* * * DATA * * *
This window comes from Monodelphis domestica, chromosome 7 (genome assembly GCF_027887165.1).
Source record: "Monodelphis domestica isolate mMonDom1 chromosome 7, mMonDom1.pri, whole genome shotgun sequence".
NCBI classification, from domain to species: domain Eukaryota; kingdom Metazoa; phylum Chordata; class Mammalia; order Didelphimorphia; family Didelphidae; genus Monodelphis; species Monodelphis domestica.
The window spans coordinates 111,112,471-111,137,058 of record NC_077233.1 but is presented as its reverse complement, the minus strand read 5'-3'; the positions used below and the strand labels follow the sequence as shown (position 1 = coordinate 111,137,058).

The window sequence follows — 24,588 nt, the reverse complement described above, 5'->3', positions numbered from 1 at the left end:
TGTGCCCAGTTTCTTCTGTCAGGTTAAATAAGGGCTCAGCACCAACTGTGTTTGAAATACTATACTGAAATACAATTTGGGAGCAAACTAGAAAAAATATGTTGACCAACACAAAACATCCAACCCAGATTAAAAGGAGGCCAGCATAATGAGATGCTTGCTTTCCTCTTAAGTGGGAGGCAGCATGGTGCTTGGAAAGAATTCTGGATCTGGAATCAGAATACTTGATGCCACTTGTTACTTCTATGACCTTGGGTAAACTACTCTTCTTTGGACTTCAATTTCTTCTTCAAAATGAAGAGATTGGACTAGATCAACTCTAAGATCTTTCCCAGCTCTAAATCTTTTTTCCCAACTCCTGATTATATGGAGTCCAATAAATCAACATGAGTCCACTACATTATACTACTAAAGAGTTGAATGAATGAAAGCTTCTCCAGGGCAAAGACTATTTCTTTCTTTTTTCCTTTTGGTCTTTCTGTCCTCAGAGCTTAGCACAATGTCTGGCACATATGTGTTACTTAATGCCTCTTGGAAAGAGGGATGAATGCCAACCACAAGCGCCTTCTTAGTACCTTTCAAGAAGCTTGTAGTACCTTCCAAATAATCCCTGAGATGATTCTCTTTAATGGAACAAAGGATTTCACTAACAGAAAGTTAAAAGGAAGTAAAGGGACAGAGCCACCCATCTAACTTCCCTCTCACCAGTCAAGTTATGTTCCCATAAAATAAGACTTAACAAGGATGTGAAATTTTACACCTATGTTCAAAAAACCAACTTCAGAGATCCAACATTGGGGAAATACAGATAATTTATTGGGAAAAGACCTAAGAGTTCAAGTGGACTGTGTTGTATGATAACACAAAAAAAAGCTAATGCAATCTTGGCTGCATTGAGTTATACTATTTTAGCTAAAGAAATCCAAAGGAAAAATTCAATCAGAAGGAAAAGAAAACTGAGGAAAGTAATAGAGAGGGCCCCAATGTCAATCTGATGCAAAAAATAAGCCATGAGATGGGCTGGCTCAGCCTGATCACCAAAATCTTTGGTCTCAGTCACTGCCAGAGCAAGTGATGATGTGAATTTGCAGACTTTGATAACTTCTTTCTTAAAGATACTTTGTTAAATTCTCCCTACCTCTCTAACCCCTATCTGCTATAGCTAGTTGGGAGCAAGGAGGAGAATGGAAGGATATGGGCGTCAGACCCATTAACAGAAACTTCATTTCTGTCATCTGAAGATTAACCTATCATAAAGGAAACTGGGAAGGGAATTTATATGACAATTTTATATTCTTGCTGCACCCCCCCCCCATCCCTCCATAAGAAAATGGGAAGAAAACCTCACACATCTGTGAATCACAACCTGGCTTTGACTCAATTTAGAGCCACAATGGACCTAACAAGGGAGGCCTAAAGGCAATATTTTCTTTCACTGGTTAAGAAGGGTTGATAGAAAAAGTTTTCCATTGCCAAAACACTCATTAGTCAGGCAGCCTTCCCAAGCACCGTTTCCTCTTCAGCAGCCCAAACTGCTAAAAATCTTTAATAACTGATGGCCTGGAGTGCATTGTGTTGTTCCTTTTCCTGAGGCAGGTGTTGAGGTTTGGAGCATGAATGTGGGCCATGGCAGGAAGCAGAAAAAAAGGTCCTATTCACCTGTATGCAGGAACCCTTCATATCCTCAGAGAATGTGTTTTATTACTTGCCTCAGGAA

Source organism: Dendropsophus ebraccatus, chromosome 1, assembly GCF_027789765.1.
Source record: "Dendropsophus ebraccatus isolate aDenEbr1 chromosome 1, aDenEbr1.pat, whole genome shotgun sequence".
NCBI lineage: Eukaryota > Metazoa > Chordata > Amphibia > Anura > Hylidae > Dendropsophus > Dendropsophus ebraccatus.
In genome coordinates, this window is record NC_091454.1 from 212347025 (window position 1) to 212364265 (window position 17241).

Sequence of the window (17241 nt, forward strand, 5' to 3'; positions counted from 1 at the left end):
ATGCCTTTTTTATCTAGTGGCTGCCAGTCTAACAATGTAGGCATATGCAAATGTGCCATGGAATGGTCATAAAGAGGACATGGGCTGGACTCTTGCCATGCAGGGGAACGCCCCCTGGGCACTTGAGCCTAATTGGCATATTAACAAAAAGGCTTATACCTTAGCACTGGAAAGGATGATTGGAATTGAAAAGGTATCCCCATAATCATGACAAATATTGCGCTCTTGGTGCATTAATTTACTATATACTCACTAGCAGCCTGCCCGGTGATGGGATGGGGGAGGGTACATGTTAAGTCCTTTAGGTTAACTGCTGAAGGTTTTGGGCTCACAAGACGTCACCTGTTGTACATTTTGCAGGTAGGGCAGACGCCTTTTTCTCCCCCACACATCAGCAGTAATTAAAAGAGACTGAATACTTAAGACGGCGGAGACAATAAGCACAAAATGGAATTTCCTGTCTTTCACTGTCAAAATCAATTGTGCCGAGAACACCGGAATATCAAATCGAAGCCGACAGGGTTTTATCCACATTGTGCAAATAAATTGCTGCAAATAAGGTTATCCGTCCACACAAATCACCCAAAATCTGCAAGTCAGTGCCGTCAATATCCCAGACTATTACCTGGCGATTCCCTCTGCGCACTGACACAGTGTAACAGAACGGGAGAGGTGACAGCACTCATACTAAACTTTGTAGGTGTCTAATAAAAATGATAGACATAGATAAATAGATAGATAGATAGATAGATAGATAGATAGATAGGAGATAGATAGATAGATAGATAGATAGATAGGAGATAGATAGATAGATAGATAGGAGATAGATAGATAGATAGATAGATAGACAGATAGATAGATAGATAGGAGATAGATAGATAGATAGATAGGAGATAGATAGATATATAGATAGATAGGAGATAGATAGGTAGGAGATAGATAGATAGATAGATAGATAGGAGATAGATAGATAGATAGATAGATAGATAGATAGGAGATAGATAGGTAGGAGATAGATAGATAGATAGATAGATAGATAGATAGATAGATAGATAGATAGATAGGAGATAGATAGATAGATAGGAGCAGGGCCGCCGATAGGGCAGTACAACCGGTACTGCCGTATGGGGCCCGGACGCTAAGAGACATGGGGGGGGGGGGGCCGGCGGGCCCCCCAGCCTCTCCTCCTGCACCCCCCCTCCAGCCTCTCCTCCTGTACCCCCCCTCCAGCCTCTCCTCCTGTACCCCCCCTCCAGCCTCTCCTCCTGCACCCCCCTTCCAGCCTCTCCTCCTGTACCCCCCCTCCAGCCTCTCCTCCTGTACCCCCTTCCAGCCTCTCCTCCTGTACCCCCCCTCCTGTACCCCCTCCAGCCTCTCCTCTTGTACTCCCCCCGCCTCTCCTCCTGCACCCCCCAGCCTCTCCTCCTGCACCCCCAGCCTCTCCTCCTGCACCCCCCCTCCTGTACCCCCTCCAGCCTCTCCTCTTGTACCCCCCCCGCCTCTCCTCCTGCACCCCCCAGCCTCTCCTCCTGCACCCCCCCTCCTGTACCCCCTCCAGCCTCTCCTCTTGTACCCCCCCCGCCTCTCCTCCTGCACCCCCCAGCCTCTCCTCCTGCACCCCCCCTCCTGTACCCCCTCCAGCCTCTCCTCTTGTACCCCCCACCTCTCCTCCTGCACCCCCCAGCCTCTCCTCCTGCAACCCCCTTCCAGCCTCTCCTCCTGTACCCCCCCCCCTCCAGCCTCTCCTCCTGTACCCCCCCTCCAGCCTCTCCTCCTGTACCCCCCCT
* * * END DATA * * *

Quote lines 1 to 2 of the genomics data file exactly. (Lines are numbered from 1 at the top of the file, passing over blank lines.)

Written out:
This window comes from Monodelphis domestica, chromosome 7 (genome assembly GCF_027887165.1).
Source record: "Monodelphis domestica isolate mMonDom1 chromosome 7, mMonDom1.pri, whole genome shotgun sequence".